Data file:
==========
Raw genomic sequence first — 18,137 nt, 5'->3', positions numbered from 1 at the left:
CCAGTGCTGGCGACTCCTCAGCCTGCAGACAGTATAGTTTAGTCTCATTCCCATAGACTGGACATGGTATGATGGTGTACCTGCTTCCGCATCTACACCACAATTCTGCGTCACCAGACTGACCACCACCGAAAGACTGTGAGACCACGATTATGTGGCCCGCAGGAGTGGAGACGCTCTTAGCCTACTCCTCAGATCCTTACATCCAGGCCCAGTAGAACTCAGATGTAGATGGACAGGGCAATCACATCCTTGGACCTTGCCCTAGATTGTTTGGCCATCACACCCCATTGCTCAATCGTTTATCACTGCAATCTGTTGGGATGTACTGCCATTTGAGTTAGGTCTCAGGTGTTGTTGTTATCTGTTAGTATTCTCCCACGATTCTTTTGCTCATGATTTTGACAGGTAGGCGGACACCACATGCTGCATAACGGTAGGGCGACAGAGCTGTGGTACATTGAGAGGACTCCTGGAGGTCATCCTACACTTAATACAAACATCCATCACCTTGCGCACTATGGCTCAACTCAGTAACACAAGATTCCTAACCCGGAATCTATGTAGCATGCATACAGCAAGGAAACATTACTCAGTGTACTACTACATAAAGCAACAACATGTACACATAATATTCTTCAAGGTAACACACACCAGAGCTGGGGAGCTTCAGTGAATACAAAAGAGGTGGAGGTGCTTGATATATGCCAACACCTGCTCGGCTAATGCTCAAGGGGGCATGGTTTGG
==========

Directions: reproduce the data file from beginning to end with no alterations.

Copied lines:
Raw genomic sequence first — 18,137 nt, 5'->3', positions numbered from 1 at the left:
CCAGTGCTGGCGACTCCTCAGCCTGCAGACAGTATAGTTTAGTCTCATTCCCATAGACTGGACATGGTATGATGGTGTACCTGCTTCCGCATCTACACCACAATTCTGCGTCACCAGACTGACCACCACCGAAAGACTGTGAGACCACGATTATGTGGCCCGCAGGAGTGGAGACGCTCTTAGCCTACTCCTCAGATCCTTACATCCAGGCCCAGTAGAACTCAGATGTAGATGGACAGGGCAATCACATCCTTGGACCTTGCCCTAGATTGTTTGGCCATCACACCCCATTGCTCAATCGTTTATCACTGCAATCTGTTGGGATGTACTGCCATTTGAGTTAGGTCTCAGGTGTTGTTGTTATCTGTTAGTATTCTCCCACGATTCTTTTGCTCATGATTTTGACAGGTAGGCGGACACCACATGCTGCATAACGGTAGGGCGACAGAGCTGTGGTACATTGAGAGGACTCCTGGAGGTCATCCTACACTTAATACAAACATCCATCACCTTGCGCACTATGGCTCAACTCAGTAACACAAGATTCCTAACCCGGAATCTATGTAGCATGCATACAGCAAGGAAACATTACTCAGTGTACTACTACATAAAGCAACAACATGTACACATAATATTCTTCAAGGTAACACACACCAGAGCTGGGGAGCTTCAGTGAATACAAAAGAGGTGGAGGTGCTTGATATATGCCAACACCTGCTCGGCTAATGCTCAAGGGGGCATGGTTTGG